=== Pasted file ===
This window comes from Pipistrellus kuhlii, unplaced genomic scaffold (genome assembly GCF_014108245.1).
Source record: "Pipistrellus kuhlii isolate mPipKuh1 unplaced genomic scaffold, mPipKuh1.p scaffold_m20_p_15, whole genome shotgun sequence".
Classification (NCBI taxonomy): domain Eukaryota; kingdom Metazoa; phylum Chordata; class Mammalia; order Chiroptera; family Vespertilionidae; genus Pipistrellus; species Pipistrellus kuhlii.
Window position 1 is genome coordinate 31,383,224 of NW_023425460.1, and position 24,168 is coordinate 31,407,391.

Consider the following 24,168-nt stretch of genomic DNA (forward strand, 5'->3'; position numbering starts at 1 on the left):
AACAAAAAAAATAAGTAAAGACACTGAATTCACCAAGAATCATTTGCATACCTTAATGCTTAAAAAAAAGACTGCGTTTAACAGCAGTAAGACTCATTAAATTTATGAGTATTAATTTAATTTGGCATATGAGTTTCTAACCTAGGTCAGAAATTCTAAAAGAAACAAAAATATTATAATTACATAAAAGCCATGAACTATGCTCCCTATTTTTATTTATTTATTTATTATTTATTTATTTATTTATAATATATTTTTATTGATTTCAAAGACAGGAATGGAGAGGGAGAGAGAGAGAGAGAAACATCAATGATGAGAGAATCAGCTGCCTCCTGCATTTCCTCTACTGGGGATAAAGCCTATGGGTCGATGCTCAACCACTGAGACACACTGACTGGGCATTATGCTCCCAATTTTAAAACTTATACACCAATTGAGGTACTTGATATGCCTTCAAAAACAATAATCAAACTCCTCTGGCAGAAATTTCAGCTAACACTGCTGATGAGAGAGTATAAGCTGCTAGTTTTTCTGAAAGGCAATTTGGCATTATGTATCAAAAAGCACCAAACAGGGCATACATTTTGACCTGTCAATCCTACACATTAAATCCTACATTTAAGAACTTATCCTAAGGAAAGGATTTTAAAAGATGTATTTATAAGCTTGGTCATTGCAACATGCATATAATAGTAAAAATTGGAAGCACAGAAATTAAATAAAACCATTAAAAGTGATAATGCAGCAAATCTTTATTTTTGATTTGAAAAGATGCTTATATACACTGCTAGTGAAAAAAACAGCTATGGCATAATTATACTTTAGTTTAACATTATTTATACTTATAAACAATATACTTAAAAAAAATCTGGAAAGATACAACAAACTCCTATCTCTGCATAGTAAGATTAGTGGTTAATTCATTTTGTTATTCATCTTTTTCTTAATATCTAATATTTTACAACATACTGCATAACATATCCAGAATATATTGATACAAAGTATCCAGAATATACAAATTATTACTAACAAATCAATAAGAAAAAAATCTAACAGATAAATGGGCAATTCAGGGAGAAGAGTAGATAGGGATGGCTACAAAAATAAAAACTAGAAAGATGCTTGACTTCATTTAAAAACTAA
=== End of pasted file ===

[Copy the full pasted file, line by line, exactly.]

This window comes from Pipistrellus kuhlii, unplaced genomic scaffold (genome assembly GCF_014108245.1).
Source record: "Pipistrellus kuhlii isolate mPipKuh1 unplaced genomic scaffold, mPipKuh1.p scaffold_m20_p_15, whole genome shotgun sequence".
Classification (NCBI taxonomy): domain Eukaryota; kingdom Metazoa; phylum Chordata; class Mammalia; order Chiroptera; family Vespertilionidae; genus Pipistrellus; species Pipistrellus kuhlii.
Window position 1 is genome coordinate 31,383,224 of NW_023425460.1, and position 24,168 is coordinate 31,407,391.

Consider the following 24,168-nt stretch of genomic DNA (forward strand, 5'->3'; position numbering starts at 1 on the left):
AACAAAAAAAATAAGTAAAGACACTGAATTCACCAAGAATCATTTGCATACCTTAATGCTTAAAAAAAAGACTGCGTTTAACAGCAGTAAGACTCATTAAATTTATGAGTATTAATTTAATTTGGCATATGAGTTTCTAACCTAGGTCAGAAATTCTAAAAGAAACAAAAATATTATAATTACATAAAAGCCATGAACTATGCTCCCTATTTTTATTTATTTATTTATTATTTATTTATTTATTTATAATATATTTTTATTGATTTCAAAGACAGGAATGGAGAGGGAGAGAGAGAGAGAGAAACATCAATGATGAGAGAATCAGCTGCCTCCTGCATTTCCTCTACTGGGGATAAAGCCTATGGGTCGATGCTCAACCACTGAGACACACTGACTGGGCATTATGCTCCCAATTTTAAAACTTATACACCAATTGAGGTACTTGATATGCCTTCAAAAACAATAATCAAACTCCTCTGGCAGAAATTTCAGCTAACACTGCTGATGAGAGAGTATAAGCTGCTAGTTTTTCTGAAAGGCAATTTGGCATTATGTATCAAAAAGCACCAAACAGGGCATACATTTTGACCTGTCAATCCTACACATTAAATCCTACATTTAAGAACTTATCCTAAGGAAAGGATTTTAAAAGATGTATTTATAAGCTTGGTCATTGCAACATGCATATAATAGTAAAAATTGGAAGCACAGAAATTAAATAAAACCATTAAAAGTGATAATGCAGCAAATCTTTATTTTTGATTTGAAAAGATGCTTATATACACTGCTAGTGAAAAAAACAGCTATGGCATAATTATACTTTAGTTTAACATTATTTATACTTATAAACAATATACTTAAAAAAAATCTGGAAAGATACAACAAACTCCTATCTCTGCATAGTAAGATTAGTGGTTAATTCATTTTGTTATTCATCTTTTTCTTAATATCTAATATTTTACAACATACTGCATAACATATCCAGAATATATTGATACAAAGTATCCAGAATATACAAATTATTACTAACAAATCAATAAGAAAAAAATCTAACAGATAAATGGGCAATTCAGGGAGAAGAGTAGATAGGGATGGCTACAAAAATAAAAACTAGAAAGATGCTTGACTTCATTTAAAAACTAA